Massachusetts Missionary Society. Forty-fourth Annual Report of the Massachusetts Missionary Society [Report on Revivals]. Boston: T. R. Marvin. 1843. 
Signed by Rev. William Jenks, D.D.
Original paper wrapper, back tattered & detached, front chipped and nearly detached, 9 x 6 inches, 48 clean pages. Fair. Pamphlet.
This consists mainly of reports from the churches, each a paragraph in length. There are 71 churches reporting, and a separate report on "Revivals" states, "At no time for the last ten years have the labors of the Massachusetts Missionary Society been accompanied by stronger demonstrations of the Spirits' power. A season of special religious interest has been enjoyed in twenty-five of the congregations, and about 800, it is thought, have passed from death to life. An unusually large number were taken from the most hopeless cases."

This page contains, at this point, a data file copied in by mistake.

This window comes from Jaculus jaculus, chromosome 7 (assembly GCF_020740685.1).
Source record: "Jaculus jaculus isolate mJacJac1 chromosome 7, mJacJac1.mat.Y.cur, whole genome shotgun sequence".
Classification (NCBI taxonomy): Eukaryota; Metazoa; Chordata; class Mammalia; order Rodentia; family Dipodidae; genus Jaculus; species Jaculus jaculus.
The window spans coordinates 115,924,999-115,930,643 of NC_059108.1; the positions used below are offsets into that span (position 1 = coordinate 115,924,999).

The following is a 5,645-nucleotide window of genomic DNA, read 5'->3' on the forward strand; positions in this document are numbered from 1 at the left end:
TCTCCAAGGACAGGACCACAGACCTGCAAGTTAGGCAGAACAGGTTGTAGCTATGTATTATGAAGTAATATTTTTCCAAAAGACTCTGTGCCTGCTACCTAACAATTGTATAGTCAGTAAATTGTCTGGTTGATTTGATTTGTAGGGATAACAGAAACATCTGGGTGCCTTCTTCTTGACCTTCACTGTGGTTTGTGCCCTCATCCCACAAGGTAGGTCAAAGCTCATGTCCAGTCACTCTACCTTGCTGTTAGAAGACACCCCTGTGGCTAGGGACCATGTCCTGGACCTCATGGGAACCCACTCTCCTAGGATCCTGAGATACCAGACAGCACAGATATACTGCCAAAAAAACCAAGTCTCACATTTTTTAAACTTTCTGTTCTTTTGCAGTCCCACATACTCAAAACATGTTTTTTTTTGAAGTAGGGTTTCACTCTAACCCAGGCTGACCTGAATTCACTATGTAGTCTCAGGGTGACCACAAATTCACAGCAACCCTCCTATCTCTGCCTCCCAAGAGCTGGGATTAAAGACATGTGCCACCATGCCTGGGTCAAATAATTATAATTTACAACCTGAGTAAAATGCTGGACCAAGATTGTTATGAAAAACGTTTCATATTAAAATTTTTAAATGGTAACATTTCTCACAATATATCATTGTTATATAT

William Jenks, D.D., (1778-1866) was a Congregational minister of great ability and distinction, was educated at Harvard where he graduated in 1797. He was first settled in the ministry over the congregational Church in Bath, Me., where he remained twelve years. He next filled the professorship of Oriental and English literature in Bowdoin College three years. Then he went to Boston, and was very active in originating plans to secure religious and social privileges for seamen, till that time a neglected class of men. Some of the more prominent institutions for the benefit of sailors that have existed in that city owe their origin to him. He was pastor at the same time of the Green Street church, which he served for twenty-five years. Dr. Jenks was one of the chief founders of the American Oriental Society, and a prominent member of the Massachusetts Historical society. He was particularly distinguished as an Orientalist, and edited the Comprehensive Commentary on the Holy Bible. - McClintock & Strong